While most studies in IS success are interested in defining or measuring the success itself, there are also studies in IS failure that usually looked for factors or causes of the failure. This posting will discuss concepts of IS failure and the two main approaches used to define IS failure.
Information systems (IS) failures have been documented extensively in the literature. Research literature in recent years has attempted to explain the reasons for and the impacts of an IS failure within organisations (eg. Beynon-Davies 1999; Poon & Wagner 2001; Southon, Sauer & Dampney 1999). The problem with this type of research about IS failure is that it focuses mainly on the reasons for and impacts of the failure and little is revealed about what the organizations did to recover after the failure. Furthermore, most studies were conducted on larger corporations and only very few for SMEs (e.g. Lees & Lees 1987). Arguably, the impact of IS failure within SMEs could be as significant as within larger companies or sometimes even worse due to the SMEs’ limited resources (Fink 1998; Welsh & White 1981). Accordingly, action taken after an IS failure could be a critical point for SMEs.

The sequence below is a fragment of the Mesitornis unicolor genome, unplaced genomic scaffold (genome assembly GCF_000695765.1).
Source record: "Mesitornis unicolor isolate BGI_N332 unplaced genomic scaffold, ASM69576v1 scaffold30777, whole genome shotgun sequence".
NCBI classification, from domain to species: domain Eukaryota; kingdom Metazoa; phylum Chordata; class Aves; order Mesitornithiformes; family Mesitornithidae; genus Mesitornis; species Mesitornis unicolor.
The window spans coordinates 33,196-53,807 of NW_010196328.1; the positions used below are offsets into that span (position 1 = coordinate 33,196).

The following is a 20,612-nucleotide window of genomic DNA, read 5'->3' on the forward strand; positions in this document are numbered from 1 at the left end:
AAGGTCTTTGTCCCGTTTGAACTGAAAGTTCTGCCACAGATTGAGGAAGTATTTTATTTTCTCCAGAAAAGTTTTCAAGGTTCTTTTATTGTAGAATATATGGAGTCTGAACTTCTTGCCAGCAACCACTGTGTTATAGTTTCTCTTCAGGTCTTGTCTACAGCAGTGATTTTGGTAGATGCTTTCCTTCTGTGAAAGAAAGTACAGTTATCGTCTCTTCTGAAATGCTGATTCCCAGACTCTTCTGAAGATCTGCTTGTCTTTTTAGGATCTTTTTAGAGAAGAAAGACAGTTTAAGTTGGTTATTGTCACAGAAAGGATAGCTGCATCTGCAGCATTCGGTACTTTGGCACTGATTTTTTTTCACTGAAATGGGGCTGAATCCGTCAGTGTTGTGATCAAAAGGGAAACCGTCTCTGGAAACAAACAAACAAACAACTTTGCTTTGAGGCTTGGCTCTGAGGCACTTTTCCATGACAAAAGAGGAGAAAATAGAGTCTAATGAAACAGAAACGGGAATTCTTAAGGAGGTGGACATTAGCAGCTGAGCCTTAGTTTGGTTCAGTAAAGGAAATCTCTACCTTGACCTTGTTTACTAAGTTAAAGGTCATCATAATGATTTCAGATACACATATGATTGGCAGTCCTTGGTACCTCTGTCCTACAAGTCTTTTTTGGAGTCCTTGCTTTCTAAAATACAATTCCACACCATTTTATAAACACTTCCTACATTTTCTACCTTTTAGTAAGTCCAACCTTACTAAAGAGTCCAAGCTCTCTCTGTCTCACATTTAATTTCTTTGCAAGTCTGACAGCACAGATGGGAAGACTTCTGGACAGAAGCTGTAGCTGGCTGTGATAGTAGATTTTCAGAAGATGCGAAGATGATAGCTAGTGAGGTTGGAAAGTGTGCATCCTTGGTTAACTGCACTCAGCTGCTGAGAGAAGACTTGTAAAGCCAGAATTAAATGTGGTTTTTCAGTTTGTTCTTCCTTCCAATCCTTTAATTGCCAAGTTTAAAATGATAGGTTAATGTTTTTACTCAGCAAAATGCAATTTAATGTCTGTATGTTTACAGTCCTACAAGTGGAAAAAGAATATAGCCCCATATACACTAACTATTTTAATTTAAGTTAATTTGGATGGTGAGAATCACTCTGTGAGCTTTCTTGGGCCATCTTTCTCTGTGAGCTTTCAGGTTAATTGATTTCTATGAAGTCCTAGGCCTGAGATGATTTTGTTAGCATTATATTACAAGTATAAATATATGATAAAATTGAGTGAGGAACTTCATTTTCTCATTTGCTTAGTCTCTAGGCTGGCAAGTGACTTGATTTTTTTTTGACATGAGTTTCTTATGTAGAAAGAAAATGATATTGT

IS failure is a complex phenomenon that is difficult to define. There have been a number of efforts to adequately define the concept of IS failure since 1970 (Beynon-Davies 1999). The term IS failure itself is often influenced by the perception of people who are involved in it (Jiang et al. 1999; Keil et al. 2000; Peterson et al. 2002; Poon & Wagner 2001). While one group of researchers perceive the notion of “failure” in IS as termination of a project due to an unbearable accumulation of flaws, others consider failure as the inability of an IS to meet its stakeholders’ expectations (Beynon-Davies 1999). A flaw is a condition that if accumulated might cause the system to fail, but it can be corrected at the later stage at a cost or accepted at a cost (Beynon-Davies 1999). Accordingly, different organisations will behave differently when coping with IS failure within their organisations. Many of the definitions of IS failure assume that technology is neutral and unproblematic (Mitev 2000) as stated by one summary that defined IS failure as (Wilson & Howcroft 2002):